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Ohio Redistricting Litigation: Ohio Organizing Collaborative v. Ohio Redistricting Commission (Ohio Supreme Court); Ohio Organizing Collaborative v. LaRose (Southern District of Ohio)

The Brennan Center and co-counsel filed suit in the Supreme Court of Ohio on behalf of several community groups and Ohio voters challenging the Ohio Redistricting Commission’s extreme partisan gerrymander of the state’s legislative maps. We have also intervened in a federal lawsuit where right-wing activists have asked the court to disregard the Ohio Supreme Court’s ruling.

Published: September 24, 2021

On Septem­ber 16, 2021, just after midnight, the Ohio Redis­trict­ing Commis­sion voted 5–2 on party lines to adopt a district plan designed to entrench a 3/5 veto-proof Repub­lican super­ma­jor­ity in both cham­bers of the Ohio General Assembly for the next four years. In doing so, the commis­sion ignored a consti­tu­tional amend­ment over­whelm­ingly passed by Ohio voters in 2015 that bans partisan gerry­man­der­ing, requir­ing that the commis­sion refrain from draw­ing districts primar­ily to favor or disfa­vor a polit­ical party and adopt a district plan under which the number of districts favor­ing each party is propor­tional to the statewide pref­er­ences of voters. The plan enacted by the commis­sion espe­cially harms and burdens the state’s fast-grow­ing communit­ies of color.

On Septem­ber 27, the Bren­nan Center and co-coun­sel Reed Smith LLP filed a complaint in the Supreme Court of Ohio, chal­len­ging the commis­sion’s newly enacted district plan on behalf of a diverse coali­tion of community groups and civic lead­ers who organ­ize around or are a part of the communit­ies of color that stand to lose the most under this gerry­mandered map. The suing parties (who are called Petitioners) alleged that the enacted plan is a severe partisan gerry­mander in viol­a­tion of numer­ous provi­sions of the Ohio Consti­tu­tion, includ­ing the recently-enacted partisan fair­ness provi­sions, the Equal Protec­tion and Bene­fit Clause, and the Free­dom of Speech and Asso­ci­ation Clauses. The Petitioners asked the Court to block use of the enacted plan and order the creation of fair maps.

The Petitioners are the Ohio Organ­iz­ing Collab­or­at­ive; the Coun­cil on Amer­ican-Islamic Rela­tions, Ohio; the Ohio Envir­on­mental Coun­cil; and six indi­vidual Ohio voters: Pier­rette Talley, Samuel Gresham Jr., Ahmad Aboukar, Mikayla Lee, Pren­tiss Haney, and Crys­tal Bryant, who live in differ­ent parts of the state impacted by gerry­mandered maps.

The district plan is also being chal­lenged in two other cases before the Supreme Court of Ohio: (1) League of Women Voters of Ohio v. Ohio Redis­trict­ing Commis­sion (Case No. 2021–1193); and (2) Bennett v. Ohio Redis­trict­ing Commis­sion (Case No. 2021–1198).

The Court heard oral argu­ment in this case in early December 2021. On January 12, 2022, a 4–3 majority of the Court invalidated the commission’s new legislative maps, upholding the partisan fairness and proportionality provisions of the Ohio Constitution and declining to rule on other claims. The Court remanded and ordered the commission to adopt a new set of maps.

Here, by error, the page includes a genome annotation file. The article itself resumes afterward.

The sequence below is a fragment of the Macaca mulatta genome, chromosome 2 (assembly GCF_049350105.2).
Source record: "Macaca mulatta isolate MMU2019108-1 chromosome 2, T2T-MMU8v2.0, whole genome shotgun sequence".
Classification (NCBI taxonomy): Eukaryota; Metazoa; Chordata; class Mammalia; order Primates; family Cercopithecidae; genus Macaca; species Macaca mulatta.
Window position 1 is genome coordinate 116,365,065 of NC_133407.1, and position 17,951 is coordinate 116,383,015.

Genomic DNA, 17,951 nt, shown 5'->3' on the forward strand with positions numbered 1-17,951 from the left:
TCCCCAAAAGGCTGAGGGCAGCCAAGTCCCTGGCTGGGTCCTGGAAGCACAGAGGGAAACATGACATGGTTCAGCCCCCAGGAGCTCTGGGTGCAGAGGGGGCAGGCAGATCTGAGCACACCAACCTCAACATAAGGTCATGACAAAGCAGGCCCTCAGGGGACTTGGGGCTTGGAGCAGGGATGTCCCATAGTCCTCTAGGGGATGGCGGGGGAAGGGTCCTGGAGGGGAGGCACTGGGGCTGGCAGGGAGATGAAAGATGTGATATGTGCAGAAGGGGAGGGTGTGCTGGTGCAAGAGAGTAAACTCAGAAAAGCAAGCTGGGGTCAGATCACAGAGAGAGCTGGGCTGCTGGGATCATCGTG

Since mid-January, the commission has adopted a number of revised maps. Each time, the Petitioners objected to the continued gerrymandered plans and the Ohio Supreme Court has struck down each attempt. Briefly, the commission enacted a revised plan on January 22, 2022 (struck down on February 7); the commission enacted another plan on February 24 (struck down on March 16); and it passed a third on March 28, 2022 (struck down on April 14). The commission now has until May 6, 2022 to produce a constitutional plan.

Gonidakis v. LaRose (federal court)

During the ongoing remedial efforts, right-wing activists filed a case in federal court. This case, Gonidakis v. Ohio Redistricting Commission (Case No. 2:22-cv-00773-ALM-ART-BJB), is now pending in the Southern District of Ohio before a panel of three judges. The Gonidakis plaintiffs that filed the case claim that the commission has reached impasse and that the federal court should step in and impose one of the unconstitutional plans that the Ohio Supreme Court invalidated.

The Brennan Center and co-counsel from Reed Smith LLP and Miller Canfield filed a motion to intervene on behalf of our clients. This motion was granted officially making the Ohio Organizing Collaborative et al. intervenor-plaintiffs in the case.

On March 30, 2022, the federal court held a hearing where it established that it would only get involved as a matter of last resort. The judges determined that August 2 would be the most practicable date for a primary election and, as a result, maps must be in place by April 20 to give enough time for Ohio election administrators to prepare. Having established this timeline, the trial court instructed all parties to submit their proposed remedy should the federal court need to impose maps.

On April 20, 2022, the federal court announced that it would not intervene in the state’s redistricting process until May 28. If the commission or state court fail to adopt a new plan by that date, the federal court intends to impose a map previously invalidated by the trial court as a partisan gerrymander in violation of the state constitution.



Ohio Supreme Court

Original Plan

Second Plan

Third Plan

Fourth Plan

Re-Submission of Third Plan

Fifth Plan

District Court

Jurisdiction Stage

Merits Stage

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